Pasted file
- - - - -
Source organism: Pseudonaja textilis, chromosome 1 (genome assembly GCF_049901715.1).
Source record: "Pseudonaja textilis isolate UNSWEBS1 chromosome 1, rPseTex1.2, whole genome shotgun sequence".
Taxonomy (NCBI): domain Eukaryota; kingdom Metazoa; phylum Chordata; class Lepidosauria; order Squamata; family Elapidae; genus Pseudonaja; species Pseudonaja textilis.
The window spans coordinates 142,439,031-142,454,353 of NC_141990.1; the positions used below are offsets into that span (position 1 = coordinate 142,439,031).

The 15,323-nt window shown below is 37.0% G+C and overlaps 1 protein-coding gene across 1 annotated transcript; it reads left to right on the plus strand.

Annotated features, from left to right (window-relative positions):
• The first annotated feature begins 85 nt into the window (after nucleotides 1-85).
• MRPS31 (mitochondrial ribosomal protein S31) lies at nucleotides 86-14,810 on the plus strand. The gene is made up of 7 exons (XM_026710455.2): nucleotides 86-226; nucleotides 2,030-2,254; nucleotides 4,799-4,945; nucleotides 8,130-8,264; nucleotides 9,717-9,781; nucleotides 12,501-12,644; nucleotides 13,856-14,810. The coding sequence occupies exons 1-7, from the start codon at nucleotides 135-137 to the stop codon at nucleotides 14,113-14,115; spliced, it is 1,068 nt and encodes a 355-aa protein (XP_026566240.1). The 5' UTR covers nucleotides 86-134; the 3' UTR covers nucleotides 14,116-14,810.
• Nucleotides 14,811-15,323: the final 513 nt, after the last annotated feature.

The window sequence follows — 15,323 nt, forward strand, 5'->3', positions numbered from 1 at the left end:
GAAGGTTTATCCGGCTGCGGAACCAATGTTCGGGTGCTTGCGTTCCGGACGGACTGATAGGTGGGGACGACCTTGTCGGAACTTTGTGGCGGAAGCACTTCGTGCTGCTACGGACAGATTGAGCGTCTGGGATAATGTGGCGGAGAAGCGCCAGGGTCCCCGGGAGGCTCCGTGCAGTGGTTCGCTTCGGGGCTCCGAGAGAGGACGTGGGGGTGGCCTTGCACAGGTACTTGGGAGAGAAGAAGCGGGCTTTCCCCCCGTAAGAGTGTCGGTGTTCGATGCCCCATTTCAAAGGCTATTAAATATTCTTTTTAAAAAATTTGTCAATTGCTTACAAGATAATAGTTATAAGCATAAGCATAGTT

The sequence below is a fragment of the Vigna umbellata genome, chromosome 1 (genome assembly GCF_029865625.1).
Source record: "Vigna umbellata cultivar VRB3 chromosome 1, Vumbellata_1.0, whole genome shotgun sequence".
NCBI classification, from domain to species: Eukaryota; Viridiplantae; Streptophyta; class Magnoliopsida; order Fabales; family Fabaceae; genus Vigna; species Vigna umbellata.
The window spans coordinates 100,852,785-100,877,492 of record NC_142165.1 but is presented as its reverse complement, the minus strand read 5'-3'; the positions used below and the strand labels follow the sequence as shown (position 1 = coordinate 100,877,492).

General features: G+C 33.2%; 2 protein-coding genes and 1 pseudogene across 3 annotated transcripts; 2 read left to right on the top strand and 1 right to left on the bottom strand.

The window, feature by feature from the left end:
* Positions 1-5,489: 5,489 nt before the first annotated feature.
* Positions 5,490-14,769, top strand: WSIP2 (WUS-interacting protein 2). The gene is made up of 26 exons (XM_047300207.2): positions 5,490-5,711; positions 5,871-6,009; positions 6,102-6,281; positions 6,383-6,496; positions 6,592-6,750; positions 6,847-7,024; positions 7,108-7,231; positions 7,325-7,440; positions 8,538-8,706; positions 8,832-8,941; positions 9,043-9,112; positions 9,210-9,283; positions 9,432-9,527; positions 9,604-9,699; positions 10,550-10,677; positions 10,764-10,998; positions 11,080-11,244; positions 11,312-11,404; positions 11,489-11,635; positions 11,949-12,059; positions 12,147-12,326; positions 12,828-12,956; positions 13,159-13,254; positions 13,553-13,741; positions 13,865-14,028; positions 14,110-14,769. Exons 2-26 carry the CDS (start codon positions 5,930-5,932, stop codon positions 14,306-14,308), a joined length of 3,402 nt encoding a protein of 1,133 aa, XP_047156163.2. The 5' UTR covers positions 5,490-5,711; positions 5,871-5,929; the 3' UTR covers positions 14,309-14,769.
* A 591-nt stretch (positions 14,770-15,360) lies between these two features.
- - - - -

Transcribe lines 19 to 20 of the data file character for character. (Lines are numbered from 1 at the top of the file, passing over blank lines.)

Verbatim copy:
* Positions 5,490-14,769, top strand: WSIP2 (WUS-interacting protein 2). The gene is made up of 26 exons (XM_047300207.2): positions 5,490-5,711; positions 5,871-6,009; positions 6,102-6,281; positions 6,383-6,496; positions 6,592-6,750; positions 6,847-7,024; positions 7,108-7,231; positions 7,325-7,440; positions 8,538-8,706; positions 8,832-8,941; positions 9,043-9,112; positions 9,210-9,283; positions 9,432-9,527; positions 9,604-9,699; positions 10,550-10,677; positions 10,764-10,998; positions 11,080-11,244; positions 11,312-11,404; positions 11,489-11,635; positions 11,949-12,059; positions 12,147-12,326; positions 12,828-12,956; positions 13,159-13,254; positions 13,553-13,741; positions 13,865-14,028; positions 14,110-14,769. Exons 2-26 carry the CDS (start codon positions 5,930-5,932, stop codon positions 14,306-14,308), a joined length of 3,402 nt encoding a protein of 1,133 aa, XP_047156163.2. The 5' UTR covers positions 5,490-5,711; positions 5,871-5,929; the 3' UTR covers positions 14,309-14,769.
* A 591-nt stretch (positions 14,770-15,360) lies between these two features.